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Determination of evolutionary conserved genes that respond to reduced food intake through mitochondria signaling to affect aging

Final Report Summary - MITODR (Determination of evolutionary conserved genes that respond to reduced food intake through mitochondria signaling to affect aging)

Aging is a universal physiological process and the investigation of the signalling events that modulate aging is an intense area of research. As populations are aging worldwide, understanding the complex signal transduction networks that influence aging is essential for better management of age-dependent loss of autonomy and late-onset diseases. In the past decades, key studies have demonstrated that evolutionarily conserved genetic pathways specifically affect longevity. The fact that longevity is mediated by specific signalling pathway suggests that the key molecular events that affect aging could be targeted and/or mimicked by drug therapy. Dietary restriction is an external intervention that consists in a severely diminished food intake (reduction by 30 to 60 %) while maintaining vital levels of essential nutrients. In a large variety of species, dietary restriction results in:

i) life spans of up to twice as long as otherwise expected and
ii) resistance to age-related diseases.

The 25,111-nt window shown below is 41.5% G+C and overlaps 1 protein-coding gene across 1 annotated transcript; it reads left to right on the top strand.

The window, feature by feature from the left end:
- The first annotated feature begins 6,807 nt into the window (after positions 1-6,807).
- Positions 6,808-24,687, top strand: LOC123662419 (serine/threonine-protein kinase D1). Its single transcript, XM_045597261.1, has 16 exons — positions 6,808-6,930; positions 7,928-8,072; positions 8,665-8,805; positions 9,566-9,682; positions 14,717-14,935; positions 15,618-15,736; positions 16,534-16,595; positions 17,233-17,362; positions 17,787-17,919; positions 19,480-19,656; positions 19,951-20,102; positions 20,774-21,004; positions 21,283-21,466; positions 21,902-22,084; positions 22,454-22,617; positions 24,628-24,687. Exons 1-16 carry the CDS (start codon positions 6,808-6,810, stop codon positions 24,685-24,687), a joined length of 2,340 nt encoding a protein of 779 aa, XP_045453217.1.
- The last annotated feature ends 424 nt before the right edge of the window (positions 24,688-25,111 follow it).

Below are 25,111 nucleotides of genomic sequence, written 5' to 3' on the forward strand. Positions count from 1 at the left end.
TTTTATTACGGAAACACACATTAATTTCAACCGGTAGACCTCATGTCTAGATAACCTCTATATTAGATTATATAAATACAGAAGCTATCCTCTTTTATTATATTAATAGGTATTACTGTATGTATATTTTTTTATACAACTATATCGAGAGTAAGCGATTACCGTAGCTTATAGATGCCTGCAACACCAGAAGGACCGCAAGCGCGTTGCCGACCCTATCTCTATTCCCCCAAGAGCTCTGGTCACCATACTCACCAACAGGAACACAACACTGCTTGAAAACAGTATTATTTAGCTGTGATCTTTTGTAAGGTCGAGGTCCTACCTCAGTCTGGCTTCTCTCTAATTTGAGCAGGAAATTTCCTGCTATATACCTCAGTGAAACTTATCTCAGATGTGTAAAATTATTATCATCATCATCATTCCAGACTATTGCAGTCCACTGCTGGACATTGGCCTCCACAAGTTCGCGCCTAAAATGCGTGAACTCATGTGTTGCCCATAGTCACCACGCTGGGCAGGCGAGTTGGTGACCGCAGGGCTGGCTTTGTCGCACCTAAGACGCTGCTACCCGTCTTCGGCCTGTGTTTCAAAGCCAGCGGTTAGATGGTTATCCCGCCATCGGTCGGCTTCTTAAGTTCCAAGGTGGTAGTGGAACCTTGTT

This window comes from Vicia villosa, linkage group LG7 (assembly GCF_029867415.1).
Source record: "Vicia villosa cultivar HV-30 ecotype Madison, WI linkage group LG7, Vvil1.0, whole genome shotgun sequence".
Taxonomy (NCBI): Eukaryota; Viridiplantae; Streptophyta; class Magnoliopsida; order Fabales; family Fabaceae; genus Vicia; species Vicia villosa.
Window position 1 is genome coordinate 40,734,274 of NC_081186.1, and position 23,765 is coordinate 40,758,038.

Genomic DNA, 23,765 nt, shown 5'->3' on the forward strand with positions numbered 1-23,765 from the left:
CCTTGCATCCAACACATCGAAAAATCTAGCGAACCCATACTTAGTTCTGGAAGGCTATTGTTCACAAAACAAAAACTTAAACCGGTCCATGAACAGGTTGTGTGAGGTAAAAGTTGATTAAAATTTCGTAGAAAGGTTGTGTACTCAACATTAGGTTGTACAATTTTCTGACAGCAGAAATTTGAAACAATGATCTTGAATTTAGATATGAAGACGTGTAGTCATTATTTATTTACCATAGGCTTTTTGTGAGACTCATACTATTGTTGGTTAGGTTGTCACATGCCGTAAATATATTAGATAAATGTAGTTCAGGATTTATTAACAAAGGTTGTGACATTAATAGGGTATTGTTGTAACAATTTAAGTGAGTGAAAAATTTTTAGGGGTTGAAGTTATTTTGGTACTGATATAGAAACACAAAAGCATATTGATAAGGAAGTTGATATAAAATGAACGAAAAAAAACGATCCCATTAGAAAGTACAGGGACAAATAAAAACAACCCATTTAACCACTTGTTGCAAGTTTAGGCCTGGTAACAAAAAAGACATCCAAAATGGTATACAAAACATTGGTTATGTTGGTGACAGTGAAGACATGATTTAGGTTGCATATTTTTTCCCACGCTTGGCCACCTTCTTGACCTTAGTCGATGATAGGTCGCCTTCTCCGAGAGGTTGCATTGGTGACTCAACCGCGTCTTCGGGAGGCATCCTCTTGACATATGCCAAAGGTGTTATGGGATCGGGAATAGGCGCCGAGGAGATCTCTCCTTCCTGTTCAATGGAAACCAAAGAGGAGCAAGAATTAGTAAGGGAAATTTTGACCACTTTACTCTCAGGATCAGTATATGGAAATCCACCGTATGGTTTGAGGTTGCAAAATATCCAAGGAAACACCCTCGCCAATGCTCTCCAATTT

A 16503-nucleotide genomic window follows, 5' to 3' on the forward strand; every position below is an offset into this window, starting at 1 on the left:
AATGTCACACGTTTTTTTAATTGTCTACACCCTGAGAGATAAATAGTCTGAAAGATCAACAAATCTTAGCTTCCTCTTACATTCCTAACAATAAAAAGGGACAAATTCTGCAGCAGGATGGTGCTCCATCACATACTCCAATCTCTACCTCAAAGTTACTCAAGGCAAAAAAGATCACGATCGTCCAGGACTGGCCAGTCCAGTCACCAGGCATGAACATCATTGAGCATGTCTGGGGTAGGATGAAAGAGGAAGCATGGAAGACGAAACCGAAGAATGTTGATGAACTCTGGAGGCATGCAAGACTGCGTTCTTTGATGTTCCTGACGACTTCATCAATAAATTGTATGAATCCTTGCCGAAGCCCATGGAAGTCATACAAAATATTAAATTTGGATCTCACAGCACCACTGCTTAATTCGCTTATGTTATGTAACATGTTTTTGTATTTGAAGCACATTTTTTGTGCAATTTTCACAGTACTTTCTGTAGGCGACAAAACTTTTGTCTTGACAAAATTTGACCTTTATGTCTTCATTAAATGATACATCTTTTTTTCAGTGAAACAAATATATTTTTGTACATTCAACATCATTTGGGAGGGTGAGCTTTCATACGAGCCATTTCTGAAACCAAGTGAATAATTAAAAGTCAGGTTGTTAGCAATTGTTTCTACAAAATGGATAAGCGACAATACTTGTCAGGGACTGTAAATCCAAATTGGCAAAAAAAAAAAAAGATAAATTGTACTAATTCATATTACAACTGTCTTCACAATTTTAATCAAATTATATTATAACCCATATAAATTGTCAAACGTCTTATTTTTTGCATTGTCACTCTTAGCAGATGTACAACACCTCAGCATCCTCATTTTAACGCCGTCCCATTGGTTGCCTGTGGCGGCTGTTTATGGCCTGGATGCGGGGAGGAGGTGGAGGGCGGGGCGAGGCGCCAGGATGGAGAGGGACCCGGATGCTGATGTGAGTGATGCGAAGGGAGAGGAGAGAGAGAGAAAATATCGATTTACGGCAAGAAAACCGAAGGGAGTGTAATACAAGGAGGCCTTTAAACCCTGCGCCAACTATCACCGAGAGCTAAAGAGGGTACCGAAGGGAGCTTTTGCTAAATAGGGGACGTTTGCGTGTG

Dietary restriction is an environmental intervention that extends the longevity of both invertebrates (yeast S. Cerevisiae, nematode C. elegans or fruit fly D. Melanogaster) and vertebrates (mouse, rat, monkey). Despite the extensive studies around dietary restriction in the last decades, the molecular actions of dietary restriction are still largely unknown. However, it is safe to bet that modifying the diet of an organism will tremendously affect its basic physiology such as reproduction and metabolism. In fact, over 70 years, numerous physiological consequences of dietary restriction have been reported. One of the challenges that we are facing today is to understand which of these modifications are responsible for the beneficial effects of DR Our project took advantage of the powerful genetic model C. elegans to identify new genes that mediate lifespan extension upon dietary restriction. To that extent we generated and compared two environmental manipulations that extend lifespan in C. elegans. A gene expression comparison in those two long-lived models allowed us to determine the common gene expression changes upon those two treatments. Our study revealed a list of new genes and signalling pathways that play a key role to extend lifespan in nematode without affecting other physiological aspects of the animal. Hence, our research led to the elucidation of new molecular actors of longevity pathways. A further characterisation of the molecular events revealed by our study will likely allow the development of therapeutic strategies that would mimic the beneficial effects of DR on longevity. From a public health perspective, there are great chances that it will participate to the development of therapies for aging related diseases at long term. The latter aspect will undoubtedly have important socio-economic consequences because it will significantly improve the quality of life of the elderly.